First on my tour of the best/most enjoyable rooms is the Cogent True-to-Life Loudspeakers room.  Forgive the awful photo the room was almost completely dark and my poor flash simply could not cover the approximately 40 feet of distance in this picture.  As for the sound, it was breathtaking as well as being an intriguing mix of the ancient and the cutting-edge.

That big box in the center is the Cogent "Big Ed true horn subwoofer."  At something like 7.5 feet high and 8 feet wide (though only about 18 inches or so deep), this thing, under normal circumstances would dominate a room.  But these are not normal circumstances as you can tell by those other large horn thingies.  The Chiaroscuro, they are called.  At about 5 feet tall, 4 feet wide and 5 feet deep, they more than held their own with the Subs.  A two-way horn system, the Chiaroscuros were very nimble, articulate and very non-horn-like.  With an analog source based on a Teres Audio turntable, the retro was well represented.  But with a digital source from VRS Audio System the bleeding edge was also present.  Both sources sounded magnificent.  If I had a 40 x 50 listening room, this system would be high on the list to fill that space.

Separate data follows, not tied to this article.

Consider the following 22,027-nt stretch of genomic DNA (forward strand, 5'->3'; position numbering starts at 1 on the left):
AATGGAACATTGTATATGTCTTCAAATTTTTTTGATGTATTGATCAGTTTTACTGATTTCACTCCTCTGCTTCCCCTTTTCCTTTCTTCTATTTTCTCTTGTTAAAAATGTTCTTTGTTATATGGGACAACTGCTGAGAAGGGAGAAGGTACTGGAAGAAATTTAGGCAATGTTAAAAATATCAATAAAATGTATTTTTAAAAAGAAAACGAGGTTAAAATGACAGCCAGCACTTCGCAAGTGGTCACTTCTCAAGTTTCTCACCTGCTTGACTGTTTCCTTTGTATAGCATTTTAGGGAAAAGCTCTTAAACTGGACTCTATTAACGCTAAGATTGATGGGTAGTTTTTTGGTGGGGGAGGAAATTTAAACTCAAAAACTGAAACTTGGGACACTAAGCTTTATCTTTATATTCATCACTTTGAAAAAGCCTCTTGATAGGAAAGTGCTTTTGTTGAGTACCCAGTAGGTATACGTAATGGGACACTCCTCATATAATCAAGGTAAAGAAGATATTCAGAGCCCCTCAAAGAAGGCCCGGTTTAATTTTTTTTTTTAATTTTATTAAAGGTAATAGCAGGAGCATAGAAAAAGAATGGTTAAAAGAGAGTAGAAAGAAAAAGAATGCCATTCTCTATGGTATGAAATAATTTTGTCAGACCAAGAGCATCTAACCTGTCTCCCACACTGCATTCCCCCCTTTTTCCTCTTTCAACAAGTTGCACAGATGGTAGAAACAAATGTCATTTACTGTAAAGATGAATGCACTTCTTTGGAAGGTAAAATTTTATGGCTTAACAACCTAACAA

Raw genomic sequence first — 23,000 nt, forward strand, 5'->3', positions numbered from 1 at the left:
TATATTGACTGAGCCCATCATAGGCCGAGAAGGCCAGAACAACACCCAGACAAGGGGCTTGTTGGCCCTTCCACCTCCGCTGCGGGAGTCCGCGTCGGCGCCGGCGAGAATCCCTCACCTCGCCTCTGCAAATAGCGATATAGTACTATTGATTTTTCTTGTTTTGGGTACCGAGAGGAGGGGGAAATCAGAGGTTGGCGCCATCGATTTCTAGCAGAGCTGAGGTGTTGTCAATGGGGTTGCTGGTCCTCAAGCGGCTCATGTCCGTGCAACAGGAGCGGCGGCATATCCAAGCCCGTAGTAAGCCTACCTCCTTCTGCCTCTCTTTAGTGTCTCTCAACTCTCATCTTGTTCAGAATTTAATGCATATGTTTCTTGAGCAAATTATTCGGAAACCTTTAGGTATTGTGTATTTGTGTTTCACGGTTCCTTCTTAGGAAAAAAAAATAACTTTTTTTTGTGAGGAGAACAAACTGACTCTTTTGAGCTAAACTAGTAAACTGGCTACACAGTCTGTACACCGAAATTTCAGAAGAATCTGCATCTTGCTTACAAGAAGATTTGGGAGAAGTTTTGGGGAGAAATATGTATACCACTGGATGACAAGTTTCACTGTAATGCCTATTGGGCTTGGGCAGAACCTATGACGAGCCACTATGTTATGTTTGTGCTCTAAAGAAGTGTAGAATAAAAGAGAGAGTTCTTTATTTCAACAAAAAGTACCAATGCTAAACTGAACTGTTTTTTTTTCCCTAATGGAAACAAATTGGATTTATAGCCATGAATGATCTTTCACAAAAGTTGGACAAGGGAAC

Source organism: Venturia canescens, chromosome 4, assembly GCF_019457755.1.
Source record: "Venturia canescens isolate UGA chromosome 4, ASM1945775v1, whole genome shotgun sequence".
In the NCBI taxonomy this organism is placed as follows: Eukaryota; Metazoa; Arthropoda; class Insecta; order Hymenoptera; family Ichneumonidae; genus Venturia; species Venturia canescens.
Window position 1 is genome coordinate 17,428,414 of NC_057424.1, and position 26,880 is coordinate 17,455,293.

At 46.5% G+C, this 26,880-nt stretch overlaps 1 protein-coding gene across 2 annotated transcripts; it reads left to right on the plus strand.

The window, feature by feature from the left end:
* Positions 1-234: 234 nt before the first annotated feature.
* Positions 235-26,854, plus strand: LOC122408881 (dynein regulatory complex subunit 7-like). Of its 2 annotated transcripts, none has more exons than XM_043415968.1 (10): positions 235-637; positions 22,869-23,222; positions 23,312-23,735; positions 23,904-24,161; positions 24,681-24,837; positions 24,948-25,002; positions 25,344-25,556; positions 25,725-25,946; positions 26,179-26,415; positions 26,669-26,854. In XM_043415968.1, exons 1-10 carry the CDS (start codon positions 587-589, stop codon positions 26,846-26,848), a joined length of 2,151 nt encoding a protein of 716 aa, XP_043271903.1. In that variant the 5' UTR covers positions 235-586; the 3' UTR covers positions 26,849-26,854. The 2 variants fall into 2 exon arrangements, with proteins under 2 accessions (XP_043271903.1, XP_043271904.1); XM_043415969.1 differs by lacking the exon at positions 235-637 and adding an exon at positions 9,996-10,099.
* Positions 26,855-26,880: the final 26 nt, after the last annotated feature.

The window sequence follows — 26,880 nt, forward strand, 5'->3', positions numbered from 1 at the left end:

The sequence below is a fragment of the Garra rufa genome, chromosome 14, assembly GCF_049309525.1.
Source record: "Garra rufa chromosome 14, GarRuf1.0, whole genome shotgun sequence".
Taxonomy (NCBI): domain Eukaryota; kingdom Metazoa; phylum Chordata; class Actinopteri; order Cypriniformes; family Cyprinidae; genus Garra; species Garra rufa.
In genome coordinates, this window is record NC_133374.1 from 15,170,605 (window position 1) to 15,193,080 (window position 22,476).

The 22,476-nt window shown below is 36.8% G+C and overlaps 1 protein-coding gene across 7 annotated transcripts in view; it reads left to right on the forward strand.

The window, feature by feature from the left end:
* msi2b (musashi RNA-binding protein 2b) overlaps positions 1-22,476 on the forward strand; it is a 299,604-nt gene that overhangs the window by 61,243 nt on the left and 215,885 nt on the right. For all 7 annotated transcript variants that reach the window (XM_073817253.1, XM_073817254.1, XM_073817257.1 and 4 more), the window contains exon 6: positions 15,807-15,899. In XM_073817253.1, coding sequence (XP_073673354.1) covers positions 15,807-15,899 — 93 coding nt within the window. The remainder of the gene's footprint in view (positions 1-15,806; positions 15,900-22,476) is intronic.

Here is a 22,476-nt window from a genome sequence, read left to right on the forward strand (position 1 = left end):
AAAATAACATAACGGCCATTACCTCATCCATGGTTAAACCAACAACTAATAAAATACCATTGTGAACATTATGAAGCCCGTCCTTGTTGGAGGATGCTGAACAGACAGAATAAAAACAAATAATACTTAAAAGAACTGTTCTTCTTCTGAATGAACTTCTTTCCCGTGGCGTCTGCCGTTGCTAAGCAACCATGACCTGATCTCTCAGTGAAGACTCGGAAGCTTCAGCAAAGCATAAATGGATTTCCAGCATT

Next up is the new Cabasse loudspeaker, the BAHiA from the newer Altura line.  If you know Cabasse you know they simply cannot bring themselves to make a conventional cabinet, so while an oval shape is not that odd, if you turn it sideways it becomes a bit unusual.  Of course, sonics not shape matters, and sonically the BAHiA was a stunner.  It always helps to turn my crank if the manufacturer uses real music to demo with and Dale Fontenot of Cabasse North America earned my eternal gratitude with his unprompted playing of a Boz Scaggs  track, Thanks to You from the superbly recorded Dig album.  While I love this album for its music, Fontenot proved to me it is also a demo worthy disk.  With deep but tuneful bass, cymbals, tasteful guitar and an upfront vocal, it came across so much better than I'm used to hearing it that I immediately asked to review the pair.